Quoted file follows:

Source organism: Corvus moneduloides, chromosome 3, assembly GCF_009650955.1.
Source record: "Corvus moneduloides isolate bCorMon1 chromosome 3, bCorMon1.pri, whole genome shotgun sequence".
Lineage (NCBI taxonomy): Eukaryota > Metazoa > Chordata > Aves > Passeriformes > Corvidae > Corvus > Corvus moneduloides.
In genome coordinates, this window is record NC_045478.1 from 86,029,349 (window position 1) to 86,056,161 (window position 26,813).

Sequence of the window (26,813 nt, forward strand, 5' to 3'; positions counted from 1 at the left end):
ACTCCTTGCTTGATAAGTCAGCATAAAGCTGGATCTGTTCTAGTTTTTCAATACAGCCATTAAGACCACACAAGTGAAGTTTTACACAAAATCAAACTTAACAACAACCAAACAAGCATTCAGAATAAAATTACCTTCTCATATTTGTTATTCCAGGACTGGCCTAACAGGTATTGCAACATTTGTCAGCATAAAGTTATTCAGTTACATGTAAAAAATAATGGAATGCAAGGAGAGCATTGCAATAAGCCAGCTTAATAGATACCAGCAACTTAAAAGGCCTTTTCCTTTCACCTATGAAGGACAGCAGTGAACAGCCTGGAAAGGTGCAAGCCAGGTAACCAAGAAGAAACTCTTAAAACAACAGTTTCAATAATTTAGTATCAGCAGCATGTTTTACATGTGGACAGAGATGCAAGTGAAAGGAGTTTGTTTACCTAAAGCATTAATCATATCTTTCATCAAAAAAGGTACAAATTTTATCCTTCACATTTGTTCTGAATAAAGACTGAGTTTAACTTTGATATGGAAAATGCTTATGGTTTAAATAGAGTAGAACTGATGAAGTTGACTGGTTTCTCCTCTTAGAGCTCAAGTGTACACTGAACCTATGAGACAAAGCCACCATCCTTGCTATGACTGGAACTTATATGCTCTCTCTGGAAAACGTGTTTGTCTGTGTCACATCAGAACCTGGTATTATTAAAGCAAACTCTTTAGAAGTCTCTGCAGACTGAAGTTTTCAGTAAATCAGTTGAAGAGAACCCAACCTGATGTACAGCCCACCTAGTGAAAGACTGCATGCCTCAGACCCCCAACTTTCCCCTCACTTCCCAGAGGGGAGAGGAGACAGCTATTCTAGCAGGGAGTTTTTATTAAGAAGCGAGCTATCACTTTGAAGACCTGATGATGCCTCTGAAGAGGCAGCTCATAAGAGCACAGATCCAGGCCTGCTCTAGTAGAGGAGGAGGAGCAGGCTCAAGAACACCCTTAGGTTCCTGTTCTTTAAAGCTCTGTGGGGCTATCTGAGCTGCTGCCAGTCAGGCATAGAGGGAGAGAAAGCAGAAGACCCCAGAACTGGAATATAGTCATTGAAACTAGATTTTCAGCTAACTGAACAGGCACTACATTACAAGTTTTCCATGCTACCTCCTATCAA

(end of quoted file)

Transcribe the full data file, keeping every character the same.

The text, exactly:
Source organism: Corvus moneduloides, chromosome 3, assembly GCF_009650955.1.
Source record: "Corvus moneduloides isolate bCorMon1 chromosome 3, bCorMon1.pri, whole genome shotgun sequence".
Lineage (NCBI taxonomy): Eukaryota > Metazoa > Chordata > Aves > Passeriformes > Corvidae > Corvus > Corvus moneduloides.
In genome coordinates, this window is record NC_045478.1 from 86,029,349 (window position 1) to 86,056,161 (window position 26,813).

Sequence of the window (26,813 nt, forward strand, 5' to 3'; positions counted from 1 at the left end):
ACTCCTTGCTTGATAAGTCAGCATAAAGCTGGATCTGTTCTAGTTTTTCAATACAGCCATTAAGACCACACAAGTGAAGTTTTACACAAAATCAAACTTAACAACAACCAAACAAGCATTCAGAATAAAATTACCTTCTCATATTTGTTATTCCAGGACTGGCCTAACAGGTATTGCAACATTTGTCAGCATAAAGTTATTCAGTTACATGTAAAAAATAATGGAATGCAAGGAGAGCATTGCAATAAGCCAGCTTAATAGATACCAGCAACTTAAAAGGCCTTTTCCTTTCACCTATGAAGGACAGCAGTGAACAGCCTGGAAAGGTGCAAGCCAGGTAACCAAGAAGAAACTCTTAAAACAACAGTTTCAATAATTTAGTATCAGCAGCATGTTTTACATGTGGACAGAGATGCAAGTGAAAGGAGTTTGTTTACCTAAAGCATTAATCATATCTTTCATCAAAAAAGGTACAAATTTTATCCTTCACATTTGTTCTGAATAAAGACTGAGTTTAACTTTGATATGGAAAATGCTTATGGTTTAAATAGAGTAGAACTGATGAAGTTGACTGGTTTCTCCTCTTAGAGCTCAAGTGTACACTGAACCTATGAGACAAAGCCACCATCCTTGCTATGACTGGAACTTATATGCTCTCTCTGGAAAACGTGTTTGTCTGTGTCACATCAGAACCTGGTATTATTAAAGCAAACTCTTTAGAAGTCTCTGCAGACTGAAGTTTTCAGTAAATCAGTTGAAGAGAACCCAACCTGATGTACAGCCCACCTAGTGAAAGACTGCATGCCTCAGACCCCCAACTTTCCCCTCACTTCCCAGAGGGGAGAGGAGACAGCTATTCTAGCAGGGAGTTTTTATTAAGAAGCGAGCTATCACTTTGAAGACCTGATGATGCCTCTGAAGAGGCAGCTCATAAGAGCACAGATCCAGGCCTGCTCTAGTAGAGGAGGAGGAGCAGGCTCAAGAACACCCTTAGGTTCCTGTTCTTTAAAGCTCTGTGGGGCTATCTGAGCTGCTGCCAGTCAGGCATAGAGGGAGAGAAAGCAGAAGACCCCAGAACTGGAATATAGTCATTGAAACTAGATTTTCAGCTAACTGAACAGGCACTACATTACAAGTTTTCCATGCTACCTCCTATCAA